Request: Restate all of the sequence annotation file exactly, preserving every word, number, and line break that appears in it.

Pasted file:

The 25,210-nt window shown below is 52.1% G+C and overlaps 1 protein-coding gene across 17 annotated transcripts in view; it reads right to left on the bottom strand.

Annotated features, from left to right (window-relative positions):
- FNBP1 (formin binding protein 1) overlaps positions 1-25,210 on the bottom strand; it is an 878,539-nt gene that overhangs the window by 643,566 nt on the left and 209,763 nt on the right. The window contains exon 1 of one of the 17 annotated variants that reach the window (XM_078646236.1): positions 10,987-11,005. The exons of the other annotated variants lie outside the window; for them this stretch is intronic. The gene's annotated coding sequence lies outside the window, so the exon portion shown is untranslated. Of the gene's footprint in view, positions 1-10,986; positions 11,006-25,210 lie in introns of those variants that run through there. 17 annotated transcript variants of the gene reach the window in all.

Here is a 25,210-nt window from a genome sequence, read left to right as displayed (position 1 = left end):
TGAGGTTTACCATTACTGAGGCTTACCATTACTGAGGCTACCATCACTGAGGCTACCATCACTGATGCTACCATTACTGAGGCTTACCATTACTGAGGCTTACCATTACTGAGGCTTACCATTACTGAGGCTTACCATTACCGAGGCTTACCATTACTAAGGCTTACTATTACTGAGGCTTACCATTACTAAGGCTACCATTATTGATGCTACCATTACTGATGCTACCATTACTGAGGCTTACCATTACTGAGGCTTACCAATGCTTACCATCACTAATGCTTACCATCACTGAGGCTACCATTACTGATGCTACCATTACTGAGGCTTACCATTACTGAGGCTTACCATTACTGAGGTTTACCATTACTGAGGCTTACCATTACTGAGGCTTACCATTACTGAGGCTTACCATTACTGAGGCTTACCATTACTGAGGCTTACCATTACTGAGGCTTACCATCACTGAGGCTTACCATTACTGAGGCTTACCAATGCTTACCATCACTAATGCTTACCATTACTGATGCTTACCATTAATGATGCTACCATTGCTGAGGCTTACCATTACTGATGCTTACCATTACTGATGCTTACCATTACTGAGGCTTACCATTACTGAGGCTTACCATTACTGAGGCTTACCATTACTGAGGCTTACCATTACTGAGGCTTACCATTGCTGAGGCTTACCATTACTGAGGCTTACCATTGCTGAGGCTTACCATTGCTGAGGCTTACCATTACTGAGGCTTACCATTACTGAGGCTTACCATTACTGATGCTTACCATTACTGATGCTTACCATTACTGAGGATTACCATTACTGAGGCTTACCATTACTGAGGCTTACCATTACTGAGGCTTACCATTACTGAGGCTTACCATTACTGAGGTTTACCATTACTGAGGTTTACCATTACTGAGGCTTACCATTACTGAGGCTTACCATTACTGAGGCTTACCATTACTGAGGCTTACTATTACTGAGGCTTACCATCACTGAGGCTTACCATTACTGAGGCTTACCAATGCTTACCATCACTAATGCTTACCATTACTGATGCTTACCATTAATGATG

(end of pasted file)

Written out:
The 25,210-nt window shown below is 52.1% G+C and overlaps 1 protein-coding gene across 17 annotated transcripts in view; it reads right to left on the bottom strand.

Annotated features, from left to right (window-relative positions):
- FNBP1 (formin binding protein 1) overlaps positions 1-25,210 on the bottom strand; it is an 878,539-nt gene that overhangs the window by 643,566 nt on the left and 209,763 nt on the right. The window contains exon 1 of one of the 17 annotated variants that reach the window (XM_078646236.1): positions 10,987-11,005. The exons of the other annotated variants lie outside the window; for them this stretch is intronic. The gene's annotated coding sequence lies outside the window, so the exon portion shown is untranslated. Of the gene's footprint in view, positions 1-10,986; positions 11,006-25,210 lie in introns of those variants that run through there. 17 annotated transcript variants of the gene reach the window in all.

Here is a 25,210-nt window from a genome sequence, read left to right as displayed (position 1 = left end):
TGAGGTTTACCATTACTGAGGCTTACCATTACTGAGGCTACCATCACTGAGGCTACCATCACTGATGCTACCATTACTGAGGCTTACCATTACTGAGGCTTACCATTACTGAGGCTTACCATTACTGAGGCTTACCATTACCGAGGCTTACCATTACTAAGGCTTACTATTACTGAGGCTTACCATTACTAAGGCTACCATTATTGATGCTACCATTACTGATGCTACCATTACTGAGGCTTACCATTACTGAGGCTTACCAATGCTTACCATCACTAATGCTTACCATCACTGAGGCTACCATTACTGATGCTACCATTACTGAGGCTTACCATTACTGAGGCTTACCATTACTGAGGTTTACCATTACTGAGGCTTACCATTACTGAGGCTTACCATTACTGAGGCTTACCATTACTGAGGCTTACCATTACTGAGGCTTACCATTACTGAGGCTTACCATCACTGAGGCTTACCATTACTGAGGCTTACCAATGCTTACCATCACTAATGCTTACCATTACTGATGCTTACCATTAATGATGCTACCATTGCTGAGGCTTACCATTACTGATGCTTACCATTACTGATGCTTACCATTACTGAGGCTTACCATTACTGAGGCTTACCATTACTGAGGCTTACCATTACTGAGGCTTACCATTACTGAGGCTTACCATTGCTGAGGCTTACCATTACTGAGGCTTACCATTGCTGAGGCTTACCATTGCTGAGGCTTACCATTACTGAGGCTTACCATTACTGAGGCTTACCATTACTGATGCTTACCATTACTGATGCTTACCATTACTGAGGATTACCATTACTGAGGCTTACCATTACTGAGGCTTACCATTACTGAGGCTTACCATTACTGAGGCTTACCATTACTGAGGTTTACCATTACTGAGGTTTACCATTACTGAGGCTTACCATTACTGAGGCTTACCATTACTGAGGCTTACCATTACTGAGGCTTACTATTACTGAGGCTTACCATCACTGAGGCTTACCATTACTGAGGCTTACCAATGCTTACCATCACTAATGCTTACCATTACTGATGCTTACCATTAATGATG